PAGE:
Bureaucrat Beat: Wrong Stamps, Bizarre Spending, Real Issues

At the U.S. Postal Service forever apparently doesn’t mean forever. A friend of Bureaucrat Beat recently ordered some “Forever” stamps. Instead, the USPS sent him stamps that featured the cartoon characters, The Simpsons, with the note “Sorry, out of Forever.” Sounds biblical. Our friend is not a “Simpson” man, so he asked for something else. The postal service people said that was all they had unless he wanted the wedding ring stamps. Since he’s not about to tie the knot, that really didn’t fit either. After all, these stamp pictures send messages – possibly the wrong ones. Is the Postal Service up against an inventory issue?

We have a message for political candidates – winners and losers. It’s over. You maneuvered a life lesson. Accept that elections dredge up questions about incumbents and make demands on newcomers. The smart ones listen to public complaints and try to address them. No need for hard feelings. It’s just part of public life.

So is the exposure of earmark expenditures in Washington, D.C. That’s what most of our legislators do – tag their pet projects onto bills they know will pass. So, it’s kind of under the radar and earmarks add up to billions. In 2009, legislators of both parties spent nearly $20 billion on everything from wheat genetics to barn renovations.

The Citizens Against Government Waste compile what they call the Pig Book which lists earmark projects. In fiscal year 2010, legislators have spent some $16 billion. They spent your tax dollars on lots of research institutes in their districts. $16 million on 12 projects in Virginia, including the Appalachian Fruit Laboratory and agricultural waste utilization research.

$12.5 million went to Kansas. The Farm Bureau raked in several million even though the foundation reported a fund balance of $98 million at the end of 2007. Nearly $5 million went to several states for wood utilization research. Since 1985, taxpayers have forked over $100 million to look into what to do with wood.

Since 1985, Congress has appropriated $74.5 million for shrimp aquaculture research in seven states. In 2010, $2.6 million went to potato research to make sure growers planted the right kind to sell to McDonald’s and other fast food joints. More later on what they do with our money.

And, more from Corruption, D.C. According to an article in the Washington Post, many committee chairmen and ranking members of Congress have millions invested in business sectors that their panels oversee. Like Congresswoman Jane Harman’s one million in holdings in companies involved in homeland security contracting. She has served as chair of a subcommittee overseeing technology-oriented efforts to improve homeland security. The Washington Post investigation found that “The membership of some committees had disproportionately large holdings in companies or industries they oversee.” Fix this one tomorrow morning with an Ethics Chief who interviews each committee head. In fact, members of Congress and the Senate should divest themselves of any holdings that might conflict with their decision-making duties. It’s such a money game in Corruption, D.C. they’ve lost track of right and wrong.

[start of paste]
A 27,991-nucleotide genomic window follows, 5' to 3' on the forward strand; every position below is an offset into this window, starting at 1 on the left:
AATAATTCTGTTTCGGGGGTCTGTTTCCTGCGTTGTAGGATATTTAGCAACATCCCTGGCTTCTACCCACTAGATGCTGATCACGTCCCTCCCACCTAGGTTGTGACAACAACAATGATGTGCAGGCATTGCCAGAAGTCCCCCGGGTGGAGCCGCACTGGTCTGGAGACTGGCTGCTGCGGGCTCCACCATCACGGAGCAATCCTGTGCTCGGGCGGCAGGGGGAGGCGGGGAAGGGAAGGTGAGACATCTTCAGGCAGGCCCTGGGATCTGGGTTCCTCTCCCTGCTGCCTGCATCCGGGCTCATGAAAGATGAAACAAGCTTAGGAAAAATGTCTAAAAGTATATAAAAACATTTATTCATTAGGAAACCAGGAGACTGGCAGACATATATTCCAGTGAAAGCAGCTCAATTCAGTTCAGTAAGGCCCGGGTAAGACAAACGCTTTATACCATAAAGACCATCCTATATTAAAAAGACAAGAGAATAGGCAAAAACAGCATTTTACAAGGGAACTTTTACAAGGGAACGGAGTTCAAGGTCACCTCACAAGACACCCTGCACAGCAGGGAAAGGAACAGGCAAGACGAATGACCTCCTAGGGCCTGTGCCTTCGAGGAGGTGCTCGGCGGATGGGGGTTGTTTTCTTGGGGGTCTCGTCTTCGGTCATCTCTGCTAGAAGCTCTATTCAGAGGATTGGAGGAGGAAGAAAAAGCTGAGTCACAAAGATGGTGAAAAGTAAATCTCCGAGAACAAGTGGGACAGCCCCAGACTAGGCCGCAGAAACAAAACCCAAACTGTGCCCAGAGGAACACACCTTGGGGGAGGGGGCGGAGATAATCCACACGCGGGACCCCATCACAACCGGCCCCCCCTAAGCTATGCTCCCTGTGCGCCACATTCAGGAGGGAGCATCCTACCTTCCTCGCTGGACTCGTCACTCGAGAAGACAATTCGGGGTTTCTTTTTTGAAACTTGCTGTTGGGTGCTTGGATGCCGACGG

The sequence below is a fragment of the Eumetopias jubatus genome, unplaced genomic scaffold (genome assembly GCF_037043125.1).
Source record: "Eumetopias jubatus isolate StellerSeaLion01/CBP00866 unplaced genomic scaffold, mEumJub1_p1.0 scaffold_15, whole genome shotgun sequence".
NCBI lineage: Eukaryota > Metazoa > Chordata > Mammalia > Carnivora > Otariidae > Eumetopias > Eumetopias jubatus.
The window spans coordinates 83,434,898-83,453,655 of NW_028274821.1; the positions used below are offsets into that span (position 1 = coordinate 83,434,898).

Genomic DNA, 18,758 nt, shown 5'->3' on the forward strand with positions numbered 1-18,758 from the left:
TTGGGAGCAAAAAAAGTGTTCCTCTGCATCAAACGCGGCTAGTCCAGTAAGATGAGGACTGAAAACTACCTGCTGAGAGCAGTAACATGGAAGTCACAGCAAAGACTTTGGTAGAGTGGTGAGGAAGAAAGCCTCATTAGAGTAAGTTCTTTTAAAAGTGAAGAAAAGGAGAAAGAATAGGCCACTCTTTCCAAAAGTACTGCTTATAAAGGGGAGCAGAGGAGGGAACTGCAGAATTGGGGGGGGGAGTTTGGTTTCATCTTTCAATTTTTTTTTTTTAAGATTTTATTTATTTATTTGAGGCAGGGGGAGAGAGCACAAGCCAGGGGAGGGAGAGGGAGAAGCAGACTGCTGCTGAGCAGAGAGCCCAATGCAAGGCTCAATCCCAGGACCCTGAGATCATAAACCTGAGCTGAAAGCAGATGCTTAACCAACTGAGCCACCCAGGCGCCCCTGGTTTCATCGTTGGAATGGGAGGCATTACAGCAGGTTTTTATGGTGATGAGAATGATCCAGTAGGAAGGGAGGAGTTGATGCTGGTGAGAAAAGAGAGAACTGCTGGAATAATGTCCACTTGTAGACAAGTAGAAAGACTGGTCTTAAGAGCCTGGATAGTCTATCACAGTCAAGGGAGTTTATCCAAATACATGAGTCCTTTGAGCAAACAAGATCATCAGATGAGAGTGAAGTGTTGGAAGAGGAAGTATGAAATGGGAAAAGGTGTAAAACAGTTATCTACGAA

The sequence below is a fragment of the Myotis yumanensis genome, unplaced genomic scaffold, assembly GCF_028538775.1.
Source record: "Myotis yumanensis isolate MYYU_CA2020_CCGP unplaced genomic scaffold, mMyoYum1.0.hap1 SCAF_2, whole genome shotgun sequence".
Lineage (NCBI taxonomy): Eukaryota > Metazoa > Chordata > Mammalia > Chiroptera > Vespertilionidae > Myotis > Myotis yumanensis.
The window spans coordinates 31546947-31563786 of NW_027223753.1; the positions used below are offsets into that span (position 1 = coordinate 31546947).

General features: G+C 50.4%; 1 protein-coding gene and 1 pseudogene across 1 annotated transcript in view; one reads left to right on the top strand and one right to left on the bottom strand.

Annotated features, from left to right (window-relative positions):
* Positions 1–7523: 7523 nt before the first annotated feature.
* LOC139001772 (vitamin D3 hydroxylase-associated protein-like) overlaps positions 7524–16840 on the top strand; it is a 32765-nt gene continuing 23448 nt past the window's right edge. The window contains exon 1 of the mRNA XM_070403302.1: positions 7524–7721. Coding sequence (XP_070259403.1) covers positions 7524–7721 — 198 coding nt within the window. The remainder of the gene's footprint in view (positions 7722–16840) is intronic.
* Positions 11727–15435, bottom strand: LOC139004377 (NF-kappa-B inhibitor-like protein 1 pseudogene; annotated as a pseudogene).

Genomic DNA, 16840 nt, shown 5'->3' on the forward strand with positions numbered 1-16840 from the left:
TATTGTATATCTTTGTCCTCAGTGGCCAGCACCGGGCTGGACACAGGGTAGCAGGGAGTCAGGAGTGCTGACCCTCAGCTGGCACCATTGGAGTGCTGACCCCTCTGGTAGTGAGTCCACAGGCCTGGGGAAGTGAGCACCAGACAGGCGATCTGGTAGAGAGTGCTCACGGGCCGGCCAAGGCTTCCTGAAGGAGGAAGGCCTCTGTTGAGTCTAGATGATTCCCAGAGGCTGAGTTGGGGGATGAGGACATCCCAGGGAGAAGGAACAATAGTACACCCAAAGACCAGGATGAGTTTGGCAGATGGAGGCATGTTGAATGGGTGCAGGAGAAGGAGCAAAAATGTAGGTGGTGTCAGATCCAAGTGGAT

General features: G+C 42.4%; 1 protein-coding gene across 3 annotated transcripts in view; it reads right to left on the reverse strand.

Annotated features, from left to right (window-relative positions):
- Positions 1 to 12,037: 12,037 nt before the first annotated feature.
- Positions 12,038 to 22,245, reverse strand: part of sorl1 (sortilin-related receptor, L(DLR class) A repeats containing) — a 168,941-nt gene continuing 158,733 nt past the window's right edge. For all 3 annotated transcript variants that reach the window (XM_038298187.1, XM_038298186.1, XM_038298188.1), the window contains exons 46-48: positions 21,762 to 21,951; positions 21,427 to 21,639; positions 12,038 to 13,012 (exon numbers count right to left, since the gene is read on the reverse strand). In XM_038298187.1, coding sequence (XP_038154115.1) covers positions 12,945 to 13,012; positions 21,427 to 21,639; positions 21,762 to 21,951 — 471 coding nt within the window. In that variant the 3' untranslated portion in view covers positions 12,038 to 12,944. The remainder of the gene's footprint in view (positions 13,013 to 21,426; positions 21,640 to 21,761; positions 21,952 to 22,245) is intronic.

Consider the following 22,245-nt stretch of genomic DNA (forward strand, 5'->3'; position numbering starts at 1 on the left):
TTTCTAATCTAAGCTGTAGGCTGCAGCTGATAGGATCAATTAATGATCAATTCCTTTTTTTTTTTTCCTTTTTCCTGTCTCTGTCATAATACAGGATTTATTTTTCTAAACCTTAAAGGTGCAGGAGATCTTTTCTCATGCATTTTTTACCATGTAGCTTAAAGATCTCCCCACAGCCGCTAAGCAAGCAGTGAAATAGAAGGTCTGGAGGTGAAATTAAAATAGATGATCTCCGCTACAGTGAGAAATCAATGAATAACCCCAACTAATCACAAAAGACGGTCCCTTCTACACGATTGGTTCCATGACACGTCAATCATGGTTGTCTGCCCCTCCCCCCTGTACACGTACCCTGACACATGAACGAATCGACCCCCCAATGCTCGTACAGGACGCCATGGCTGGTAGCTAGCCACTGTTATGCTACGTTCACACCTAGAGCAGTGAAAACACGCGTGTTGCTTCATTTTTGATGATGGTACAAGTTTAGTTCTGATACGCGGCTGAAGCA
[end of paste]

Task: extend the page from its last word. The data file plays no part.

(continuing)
BP Oil Company has merely lost track. A video spoofing the British oil firm guilty of the Gulf oil spill has attracted some 3 million hits. Who can resist making bloody good fun of the perpetrators. The video on YouTube is called BP Spills Coffee. Check it out. BP executives spill a cup of coffee on their corporate conference table and go into a high level dither for days. Even the Haliburton coffee delivery couldn’t fix it. Very on point.

Here’s a point for Mammoth parents – on the Dual Immersion language classes continuing into Middle School, be up front with each other. Those in favor see value in their kids continuing to learn two languages. Those against raise a fairness issue since not all kids could get into the Dual Immersion classes in grade school. They both have good points. Don’t be afraid to be up front.

In Inyo County, pretty soon the Inyo Water Commission will have only two members. Two of the five’s terms have already expired and another member is moving. We hear Inyo officials are scared they might have to appoint someone who actually knows something about the water agreement and the condition of the Owens Valley. It’s high time to quit the charades going on in the Technical Group, Water Commission and Standing Committee. Real environmental issues do exist. If you want to call yourself a public servant, address them.

With that, this is Benett Kessler signing off for Bureaucrat Beat where we await your word on our lives in the Eastern Sierra and beyond.

 

 
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